Oct 01, 2010 The junk science of green tongues
It seems that so called “drug recognition experts” are taught that a green coating under one’s tongue indicates recent marijuana use.
I surmise that if one examined the tongues of 100 random people, various colorations would be found under their tongues that have nothing to do with marijuana use.
In that regard, for my case awhile back with a green tongue, I wrote:
The Case of the Marijuana that Wasn’t
It is Thursday at 1:00 a.m., with barely a car in site. The police stop my client for not stopping at a flashing red light. The officer incorrectly concludes that the driver has been driving while intoxicated. My client agrees to a breath test, which proves the officer wrong. Not satisfied, and suspecting that drugs therefore are involved, the officer calls a so-called drug recognition expert (DRE) to the station. Arriving several hours later, the DRE concludes from the driver’s behavior and apparent green coating under his tongue that the driver is under the influence of marijuana.
At trial, on charges of driving under the influence of drugs and a moving violation I successfully argue my client’s innocence of driving under the influence of drugs. I focus on the prosecutor’s burden to prove our client guilty beyond a reasonable doubt, and proceed to point to the reasonable doubt galore, including the absence of any marijuana leaves, the smell of any marijuana, and any admission of the use or presence of marijuana. I argue that the DRE has insufficient qualifications and is using junk science. I win against the charge of driving under the influence of drugs.
A recent discussion on a criminal defense listerv focused on this green tongue junk science, including these links:
– TalkLeft talked about the green tongue junk science in 2003.
My Lexis search of “‘green tongue’ and marijuana” returned the following four results in the state and federal courts, which I will be reviewing:
Warning: Negative treatment is indicated.
1. PEOPLE v. SUDI PEBBLES TRIPPET,ìž¸089490/A089491, COURT OF APPEAL OF CALIFORNIA, FIRST APPELLATE DISTRICT, DIVISION FIVE,2001 Cal. App. Unpub. LEXIS 290, December 31, 2001, Filed , NOT TO BE PUBLISHED IN OFFICIAL REPORTS. CALIFORNIA RULES OF COURT, RULE 977(a), PROHIBITS COURTS AND PARTIES FROM CITING OR RELYING ON OPINIONS NOT CERTIFIED FOR PUBLICATION OR ORDERED PUBLISHED, EXCEPT AS SPECIFIED BY RULE 977(B). THIS OPINION HAS NOT BEEN CERTIFIED FOR PUBLICATION OR ORDERED PUBLISHED FOR PURPOSES OF RULE 977. CORE TERMS: marijuana, reimburse, tongue, driving, jury instructions, posttrial, condition of probation, conflict of interest, defense counsel, smoked marijuana …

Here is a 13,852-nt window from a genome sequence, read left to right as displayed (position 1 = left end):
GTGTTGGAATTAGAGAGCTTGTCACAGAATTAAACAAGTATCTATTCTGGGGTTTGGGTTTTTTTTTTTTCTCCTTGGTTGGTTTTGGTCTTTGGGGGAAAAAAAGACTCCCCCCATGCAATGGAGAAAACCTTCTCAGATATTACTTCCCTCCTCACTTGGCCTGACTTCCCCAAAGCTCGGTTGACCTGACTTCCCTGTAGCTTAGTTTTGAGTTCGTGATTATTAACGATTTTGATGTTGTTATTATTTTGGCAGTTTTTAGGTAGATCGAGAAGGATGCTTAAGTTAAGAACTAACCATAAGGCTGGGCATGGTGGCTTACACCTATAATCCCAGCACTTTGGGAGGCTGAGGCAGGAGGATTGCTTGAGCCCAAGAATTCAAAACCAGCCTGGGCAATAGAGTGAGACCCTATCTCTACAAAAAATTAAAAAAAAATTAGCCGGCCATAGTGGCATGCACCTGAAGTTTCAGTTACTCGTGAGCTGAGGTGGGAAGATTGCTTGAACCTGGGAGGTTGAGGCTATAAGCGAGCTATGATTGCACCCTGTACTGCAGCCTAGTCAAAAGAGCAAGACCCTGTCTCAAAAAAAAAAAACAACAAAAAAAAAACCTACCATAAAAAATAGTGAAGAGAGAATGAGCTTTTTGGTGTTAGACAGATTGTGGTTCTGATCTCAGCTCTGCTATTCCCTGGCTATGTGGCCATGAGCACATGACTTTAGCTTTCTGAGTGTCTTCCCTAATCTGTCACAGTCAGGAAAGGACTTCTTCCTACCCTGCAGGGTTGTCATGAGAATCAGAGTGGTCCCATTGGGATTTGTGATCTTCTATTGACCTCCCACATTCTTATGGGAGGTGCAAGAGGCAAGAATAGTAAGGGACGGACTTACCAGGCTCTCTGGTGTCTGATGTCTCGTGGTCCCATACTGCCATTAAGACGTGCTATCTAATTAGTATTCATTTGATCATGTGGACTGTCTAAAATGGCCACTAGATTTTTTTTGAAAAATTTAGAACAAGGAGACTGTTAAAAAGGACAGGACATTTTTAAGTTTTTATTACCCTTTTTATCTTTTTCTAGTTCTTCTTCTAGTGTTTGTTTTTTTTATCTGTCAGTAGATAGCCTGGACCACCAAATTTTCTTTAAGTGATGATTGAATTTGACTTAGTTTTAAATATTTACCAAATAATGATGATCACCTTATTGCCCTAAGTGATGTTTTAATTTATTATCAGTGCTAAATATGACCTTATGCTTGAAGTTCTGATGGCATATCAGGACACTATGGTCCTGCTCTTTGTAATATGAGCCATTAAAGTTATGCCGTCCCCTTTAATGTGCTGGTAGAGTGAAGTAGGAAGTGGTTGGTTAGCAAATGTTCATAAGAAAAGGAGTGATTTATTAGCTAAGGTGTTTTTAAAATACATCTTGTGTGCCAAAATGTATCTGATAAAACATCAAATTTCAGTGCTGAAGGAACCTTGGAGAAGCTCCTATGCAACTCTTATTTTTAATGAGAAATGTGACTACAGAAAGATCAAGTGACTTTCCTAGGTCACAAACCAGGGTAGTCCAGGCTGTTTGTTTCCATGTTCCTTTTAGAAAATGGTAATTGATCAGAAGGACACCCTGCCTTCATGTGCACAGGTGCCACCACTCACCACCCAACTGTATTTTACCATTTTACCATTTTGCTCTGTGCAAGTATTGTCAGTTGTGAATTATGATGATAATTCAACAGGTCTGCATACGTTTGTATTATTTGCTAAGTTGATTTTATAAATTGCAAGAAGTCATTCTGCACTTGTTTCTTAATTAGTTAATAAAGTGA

Positive treatment is indicated.
2. State v. Chism, Case No. 20030412-CA , COURT OF APPEALS OF UTAH,2005 UT App 41; 107 P.3d 706; 518 Utah Adv. Rep. 38; 2005 Utah App. LEXIS 43, February 3, 2005, Filed OVERVIEW: Drug conviction was reversed because with no continuing reasonable suspicion, the officer’s detention of defendant to further investigate the validity of his identification, and the resulting arrest and search, were all unlawful.CORE TERMS: identification, detention, tobacco, reasonable suspicion, suspicion, driver license, license, driver, registration, warrants check …
Positive treatment is indicated.
3. State v. Hechtle, Case No. 20020543-CA , COURT OF APPEALS OF UTAH,2004 UT App 96; 89 P.3d 185; 496 Utah Adv. Rep. 23; 2004 Utah App. LEXIS 30, April 1, 2004, Filed OVERVIEW: In defendant’s appeal of denial of motion to suppress evidence, judgment was reversed; totality of circumstances articulated by trooper did not support conclusion that defendant’s arrest was supported by probable cause.CORE TERMS: trooper, arrest, probable cause, marijuana, driving, controlled substance, frisk, suspicion, training, tongue …
Citing Refs. With Analysis Available.
4. State v. Wheeler, No. 24397-1-II,ìžºOURT OF APPEALS OF WASHINGTON, DIVISION TWO,2000 Wash. App. LEXIS 779,May 19, 2000, Filed , RULES OF THE WASHINGTON COURT OF APPEALS MAY LIMIT CITATION TO UNPUBLISHED OPINIONS. PLEASE REFER TO THE WASHINGTON RULES OF COURT. OVERVIEW: Officer’s observation that driver of car, in which defendant was passenger, had a green tongue and both occupants’ admission of past marijuana use, without more, were not well-founded reasons for suspecting criminal activity.CORE TERMS: driver’s, marijuana, tongue, usage, occupant, drinking, reasonable suspicion, criminal activity, cocaine, sobriety tests …